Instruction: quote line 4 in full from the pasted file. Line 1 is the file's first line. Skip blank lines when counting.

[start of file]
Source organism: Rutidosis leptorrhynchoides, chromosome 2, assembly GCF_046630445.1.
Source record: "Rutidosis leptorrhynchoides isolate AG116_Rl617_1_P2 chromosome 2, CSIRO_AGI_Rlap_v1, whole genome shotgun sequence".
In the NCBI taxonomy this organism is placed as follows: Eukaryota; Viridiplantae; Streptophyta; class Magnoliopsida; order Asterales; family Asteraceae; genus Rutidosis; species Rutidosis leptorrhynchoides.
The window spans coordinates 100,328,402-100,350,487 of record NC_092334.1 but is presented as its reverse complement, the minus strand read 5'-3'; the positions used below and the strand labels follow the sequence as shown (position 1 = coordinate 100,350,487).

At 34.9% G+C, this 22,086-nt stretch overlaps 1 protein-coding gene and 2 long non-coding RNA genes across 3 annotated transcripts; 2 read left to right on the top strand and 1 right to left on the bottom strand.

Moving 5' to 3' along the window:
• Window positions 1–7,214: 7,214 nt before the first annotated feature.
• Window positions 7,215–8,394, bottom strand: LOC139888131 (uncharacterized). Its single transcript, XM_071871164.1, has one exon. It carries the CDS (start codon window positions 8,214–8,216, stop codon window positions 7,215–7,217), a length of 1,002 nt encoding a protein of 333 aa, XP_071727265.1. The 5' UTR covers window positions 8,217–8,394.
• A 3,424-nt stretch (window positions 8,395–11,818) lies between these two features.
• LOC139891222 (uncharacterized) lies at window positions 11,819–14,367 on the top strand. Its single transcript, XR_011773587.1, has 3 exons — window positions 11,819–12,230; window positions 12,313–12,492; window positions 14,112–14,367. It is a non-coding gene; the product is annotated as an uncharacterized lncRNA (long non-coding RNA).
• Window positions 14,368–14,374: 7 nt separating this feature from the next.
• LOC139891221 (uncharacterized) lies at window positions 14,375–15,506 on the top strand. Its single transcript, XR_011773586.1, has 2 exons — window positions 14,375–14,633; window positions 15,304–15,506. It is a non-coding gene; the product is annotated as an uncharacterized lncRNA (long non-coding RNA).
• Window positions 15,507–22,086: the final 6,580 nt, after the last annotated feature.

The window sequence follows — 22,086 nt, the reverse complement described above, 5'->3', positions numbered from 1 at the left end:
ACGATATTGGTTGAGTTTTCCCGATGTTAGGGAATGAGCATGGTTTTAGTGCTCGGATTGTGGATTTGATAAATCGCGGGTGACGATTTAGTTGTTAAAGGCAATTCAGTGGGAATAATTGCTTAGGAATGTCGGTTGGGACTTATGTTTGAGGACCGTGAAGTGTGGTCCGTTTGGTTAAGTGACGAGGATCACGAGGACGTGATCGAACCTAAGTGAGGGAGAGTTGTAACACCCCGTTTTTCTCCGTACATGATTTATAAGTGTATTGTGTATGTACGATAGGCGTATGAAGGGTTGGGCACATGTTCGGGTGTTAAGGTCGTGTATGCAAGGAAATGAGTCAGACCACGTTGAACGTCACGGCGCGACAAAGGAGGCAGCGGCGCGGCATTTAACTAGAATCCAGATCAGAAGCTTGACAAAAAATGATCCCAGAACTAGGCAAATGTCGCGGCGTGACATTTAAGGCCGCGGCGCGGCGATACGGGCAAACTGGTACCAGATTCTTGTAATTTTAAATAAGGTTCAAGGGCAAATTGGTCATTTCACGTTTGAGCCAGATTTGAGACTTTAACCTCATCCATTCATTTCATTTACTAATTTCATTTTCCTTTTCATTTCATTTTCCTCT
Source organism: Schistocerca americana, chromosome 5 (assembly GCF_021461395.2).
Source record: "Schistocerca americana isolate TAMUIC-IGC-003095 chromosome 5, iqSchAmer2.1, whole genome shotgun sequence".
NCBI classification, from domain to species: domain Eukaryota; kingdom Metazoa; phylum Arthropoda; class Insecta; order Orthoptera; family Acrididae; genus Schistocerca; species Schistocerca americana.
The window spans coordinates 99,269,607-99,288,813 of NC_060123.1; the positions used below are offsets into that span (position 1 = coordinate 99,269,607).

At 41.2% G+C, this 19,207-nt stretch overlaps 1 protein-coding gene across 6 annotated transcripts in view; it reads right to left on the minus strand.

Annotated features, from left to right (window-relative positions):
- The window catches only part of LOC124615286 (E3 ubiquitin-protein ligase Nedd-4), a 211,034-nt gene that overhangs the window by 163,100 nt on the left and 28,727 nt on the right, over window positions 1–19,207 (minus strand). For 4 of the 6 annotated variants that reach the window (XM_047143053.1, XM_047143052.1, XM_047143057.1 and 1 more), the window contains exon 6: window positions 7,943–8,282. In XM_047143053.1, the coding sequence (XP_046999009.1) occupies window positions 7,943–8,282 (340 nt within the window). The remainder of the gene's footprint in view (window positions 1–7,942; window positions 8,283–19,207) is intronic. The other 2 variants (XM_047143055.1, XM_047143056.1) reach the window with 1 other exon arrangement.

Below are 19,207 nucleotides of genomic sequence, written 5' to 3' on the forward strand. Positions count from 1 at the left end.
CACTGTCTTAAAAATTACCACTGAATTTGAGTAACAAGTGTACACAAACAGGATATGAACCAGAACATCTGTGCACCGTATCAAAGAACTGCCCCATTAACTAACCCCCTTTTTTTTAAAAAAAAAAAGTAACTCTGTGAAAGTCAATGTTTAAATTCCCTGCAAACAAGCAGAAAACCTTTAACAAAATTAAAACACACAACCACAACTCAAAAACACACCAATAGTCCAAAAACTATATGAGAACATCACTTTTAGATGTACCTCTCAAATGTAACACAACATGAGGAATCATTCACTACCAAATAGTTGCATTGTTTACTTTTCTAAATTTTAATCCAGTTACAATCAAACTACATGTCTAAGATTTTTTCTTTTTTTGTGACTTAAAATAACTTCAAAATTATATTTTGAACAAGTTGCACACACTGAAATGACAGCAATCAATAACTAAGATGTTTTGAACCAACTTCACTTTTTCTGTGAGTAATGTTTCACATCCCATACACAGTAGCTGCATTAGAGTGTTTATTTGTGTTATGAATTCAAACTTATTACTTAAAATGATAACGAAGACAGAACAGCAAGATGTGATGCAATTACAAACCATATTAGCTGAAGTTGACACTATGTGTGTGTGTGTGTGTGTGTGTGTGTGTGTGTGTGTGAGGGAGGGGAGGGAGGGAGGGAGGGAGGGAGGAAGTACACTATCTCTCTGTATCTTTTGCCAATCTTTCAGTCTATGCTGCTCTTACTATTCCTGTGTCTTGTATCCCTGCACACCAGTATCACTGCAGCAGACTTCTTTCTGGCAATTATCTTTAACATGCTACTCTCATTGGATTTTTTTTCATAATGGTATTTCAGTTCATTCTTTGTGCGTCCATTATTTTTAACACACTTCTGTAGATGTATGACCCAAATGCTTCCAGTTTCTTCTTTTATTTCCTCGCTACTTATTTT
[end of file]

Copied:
The window spans coordinates 100,328,402-100,350,487 of record NC_092334.1 but is presented as its reverse complement, the minus strand read 5'-3'; the positions used below and the strand labels follow the sequence as shown (position 1 = coordinate 100,350,487).